Secp256k1 - Bitcoin Wiki

Technical: Confidential Transactions and Their Implementation Tradeoffs

As requested by estradata here: https://old.reddit.com/Bitcoin/comments/iylou9/what_are_some_of_the_latest_innovations_in_the/g6heez1/
It is a general issue that crops up at the extremes of cryptography, with quantum breaks being just one of the extremes of (classical) cryptography.

Computational vs Information-Theoretic

The dichotomy is between computationally infeasible vs informationally-theoretic infeasible. Basically:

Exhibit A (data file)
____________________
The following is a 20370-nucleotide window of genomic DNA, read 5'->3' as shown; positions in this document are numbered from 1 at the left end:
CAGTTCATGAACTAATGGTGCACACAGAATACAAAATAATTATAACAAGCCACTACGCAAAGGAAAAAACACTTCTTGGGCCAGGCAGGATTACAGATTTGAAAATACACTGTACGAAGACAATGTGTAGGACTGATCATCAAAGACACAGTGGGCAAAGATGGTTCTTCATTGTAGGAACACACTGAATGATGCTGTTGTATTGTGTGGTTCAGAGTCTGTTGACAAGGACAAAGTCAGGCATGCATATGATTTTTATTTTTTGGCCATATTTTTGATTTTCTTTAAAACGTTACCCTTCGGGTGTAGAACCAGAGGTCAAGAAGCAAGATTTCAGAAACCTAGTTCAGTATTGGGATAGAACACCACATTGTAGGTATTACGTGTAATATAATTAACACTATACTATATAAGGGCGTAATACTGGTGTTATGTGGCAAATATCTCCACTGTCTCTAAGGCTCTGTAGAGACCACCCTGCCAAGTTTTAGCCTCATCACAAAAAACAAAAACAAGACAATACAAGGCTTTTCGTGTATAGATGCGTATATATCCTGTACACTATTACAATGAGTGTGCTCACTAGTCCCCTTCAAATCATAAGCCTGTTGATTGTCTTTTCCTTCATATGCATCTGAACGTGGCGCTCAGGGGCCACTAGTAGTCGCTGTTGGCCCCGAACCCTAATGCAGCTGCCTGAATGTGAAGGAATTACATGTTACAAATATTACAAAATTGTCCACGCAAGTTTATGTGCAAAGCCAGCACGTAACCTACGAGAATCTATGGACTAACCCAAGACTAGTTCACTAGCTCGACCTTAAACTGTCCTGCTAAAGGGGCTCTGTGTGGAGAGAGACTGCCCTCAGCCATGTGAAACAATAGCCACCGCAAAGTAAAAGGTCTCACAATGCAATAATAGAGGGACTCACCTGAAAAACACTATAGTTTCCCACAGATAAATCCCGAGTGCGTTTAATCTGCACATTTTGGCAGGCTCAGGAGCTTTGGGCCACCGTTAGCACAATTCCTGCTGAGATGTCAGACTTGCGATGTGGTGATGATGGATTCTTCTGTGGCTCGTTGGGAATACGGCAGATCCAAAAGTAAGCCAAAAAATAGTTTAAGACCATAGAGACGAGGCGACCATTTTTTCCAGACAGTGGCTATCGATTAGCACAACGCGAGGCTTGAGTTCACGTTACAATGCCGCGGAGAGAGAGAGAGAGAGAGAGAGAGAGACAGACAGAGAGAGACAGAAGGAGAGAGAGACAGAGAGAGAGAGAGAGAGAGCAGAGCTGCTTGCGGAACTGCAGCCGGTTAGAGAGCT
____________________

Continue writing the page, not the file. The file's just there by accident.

Quantum breaks represent a possible reduction in computational infeasibility of certain things, but not information-theoretic infeasibility.
For example, suppose you want to know what 256-bit preimages map to 256-bit hashes. In theory, you just need to build a table with 2256 entries and start from 0x0000000000000000000000000000000000000000000000000000000000000000 and so on. This is computationally infeasible, but not information-theoretic infeasible.
However, suppose you want to know what preimages, of any size, map to 256-bit hashes. Since the preimages can be of any size, after finishing with 256-bit preimages, you have to proceed to 257-bit preimages. And so on. And there is no size limit, so you will literally never finish. Even if you lived forever, you would not complete it. This is information-theoretic infeasible.

Commitments